Birth of Coffee Exhibition a Wake-up Call to Protect Trees
BIRTH OF COFFEE EXHIBITION A WAKE-UP CALL TO PROTECT TREES
Exhibition At The Morton Arboretum Features Images Toned With Actual Coffee
LISLE, IL (September 24, 2009) - For many of us, getting a cup of coffee is no harder than deciding if we want the latte or the mocha. Grande or venti. Iced or hot. But for 25 million people around the world, producing coffee involves many difficult steps, starting with caring for and cultivating trees that yield the coffee bean.
A new and remarkable exhibition illustrates, with photographs and text, the arduous process of producing coffee, from seed to cup, and points up the need to protect trees. The Birth of Coffee goes on display at The Morton Arboretum October 1-November 11 from 10 a.m. to 4 p.m., and a special, free presentation about the exhibition's creation occurs October 10 from 10 a.m. to Noon. The photos represent every step of the production process, says Daniel Lorenzetti, exhibition photographer.
"I think that when most people sit and have a cup of coffee in the morning, they don't understand what it takes to get that coffee to the table. It's important to make those connections," he says.
Says Anamari Dorgan, Arboretum Manager of Interpretation and Exhibits, "as we develop a deeper understanding of the people who actually grow coffee, we find compelling, new reasons to care about trees, which support the lives and livelihoods of so many." Millions would be seriously affected if the trees that provide coffee beans were not nurtured, protected and conserved, she says.
Lorenzetti and his wife, writer Linda Rice Lorenzetti, traveled more than a quarter of a million miles, interviewing and photographing residents in eight major coffee producing countries: Ethiopia, which Linda says is thought to be coffee's birthplace; Yemen, Indonesia, Brazil, Colombia, Costa Rica, Guatemala, and Kenya. Forty photographs selected from the Lorenzetti's book, The Birth of Coffee, along with narrative text, are in the exhibition-black and white images that are toned with actual coffee!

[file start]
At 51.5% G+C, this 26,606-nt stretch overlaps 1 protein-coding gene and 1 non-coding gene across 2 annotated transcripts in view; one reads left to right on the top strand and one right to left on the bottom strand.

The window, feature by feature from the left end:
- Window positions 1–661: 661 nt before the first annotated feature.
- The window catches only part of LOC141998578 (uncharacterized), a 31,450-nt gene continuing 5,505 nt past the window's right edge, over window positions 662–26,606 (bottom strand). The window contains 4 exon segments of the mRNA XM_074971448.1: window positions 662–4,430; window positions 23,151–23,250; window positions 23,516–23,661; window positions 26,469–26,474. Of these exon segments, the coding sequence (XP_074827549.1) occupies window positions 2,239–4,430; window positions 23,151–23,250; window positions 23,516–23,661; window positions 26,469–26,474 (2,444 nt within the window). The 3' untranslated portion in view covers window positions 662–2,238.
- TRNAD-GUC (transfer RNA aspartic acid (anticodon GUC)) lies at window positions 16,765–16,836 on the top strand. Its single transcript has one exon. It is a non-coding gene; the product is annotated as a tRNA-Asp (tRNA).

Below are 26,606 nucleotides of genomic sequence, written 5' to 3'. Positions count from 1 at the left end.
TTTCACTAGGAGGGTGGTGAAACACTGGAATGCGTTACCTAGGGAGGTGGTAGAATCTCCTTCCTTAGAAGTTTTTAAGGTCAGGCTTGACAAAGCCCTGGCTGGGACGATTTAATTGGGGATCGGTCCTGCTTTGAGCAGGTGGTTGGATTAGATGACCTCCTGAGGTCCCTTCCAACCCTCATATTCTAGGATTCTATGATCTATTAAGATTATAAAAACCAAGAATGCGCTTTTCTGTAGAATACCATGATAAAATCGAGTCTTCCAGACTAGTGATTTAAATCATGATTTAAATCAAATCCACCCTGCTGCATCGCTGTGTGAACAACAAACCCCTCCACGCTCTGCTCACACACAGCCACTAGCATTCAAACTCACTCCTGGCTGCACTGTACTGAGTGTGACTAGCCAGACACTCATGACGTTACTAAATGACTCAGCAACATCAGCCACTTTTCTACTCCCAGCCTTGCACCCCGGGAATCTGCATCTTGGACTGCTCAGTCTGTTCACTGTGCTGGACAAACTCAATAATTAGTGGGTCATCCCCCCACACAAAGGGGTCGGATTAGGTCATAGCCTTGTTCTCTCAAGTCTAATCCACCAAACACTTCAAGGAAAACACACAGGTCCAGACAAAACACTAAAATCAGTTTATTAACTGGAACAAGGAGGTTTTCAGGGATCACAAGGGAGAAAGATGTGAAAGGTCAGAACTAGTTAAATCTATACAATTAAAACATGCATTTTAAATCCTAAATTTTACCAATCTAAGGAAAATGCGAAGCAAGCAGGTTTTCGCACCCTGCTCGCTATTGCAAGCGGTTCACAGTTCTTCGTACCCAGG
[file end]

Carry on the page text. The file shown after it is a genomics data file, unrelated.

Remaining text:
As coffee trees grow and are nurtured, they produce white flowers, and then "cherries" containing the seed that's called the coffee bean. Cherries are harvested, dried, raked, turned, sorted, and categorized by weight, color, and size, then bagged stacked, and stored for exportation. After they're transported to a consuming country, the bags are opened, the beans are roasted and ultimately brewed and enjoyed.
Coffee is harvested in 50 countries, and is the world's second-largest traded commodity, according to Linda. But the Lorenzettis were surprised to discover that the people doing the work are typically in small, hillside towns, with little or no mechanization. The Lorenzettis also learned that picking coffee is a social activity. "It is not uncommon in any of the coffee growing countries to find a large coffee field filled with many people...working, playing, or watching. Laughter and loud conversation can be heard from far away..." Linda says.
Arboretum visitors can learn more by hearing from the Lorenzettis directly in their illustrated talk on October 10. The program is free with Arboretum admission. Registration is required and is open to the general public on September 26, by calling 630-719-2468.
This exhibition is organized by The Image Expedition and sponsored by Caribou Coffee Company.
The Morton Arboretum is an internationally recognized 1,700-acre outdoor museum with collections of 4,117 kinds of trees, shrubs, and other plants from around the world. The Arboretum's beautiful natural landscapes, gardens, research and education programs, and year-round family activities support its mission - the planting and conservation of trees and other plants for a greener, healthier, and more beautiful world. Conveniently located at I-88 and Rte. 53 in Lisle, Illinois, the Arboretum is open 7 days a week, 365 days a year, from 7 a.m. Central Time to sunset. The Children's Garden is open from 9:30 a.m. to 5 p.m., March through October, and 9:30 a.m. to 4 p.m., November through February. Visit Press Room at www.mortonarb.org, call to learn more.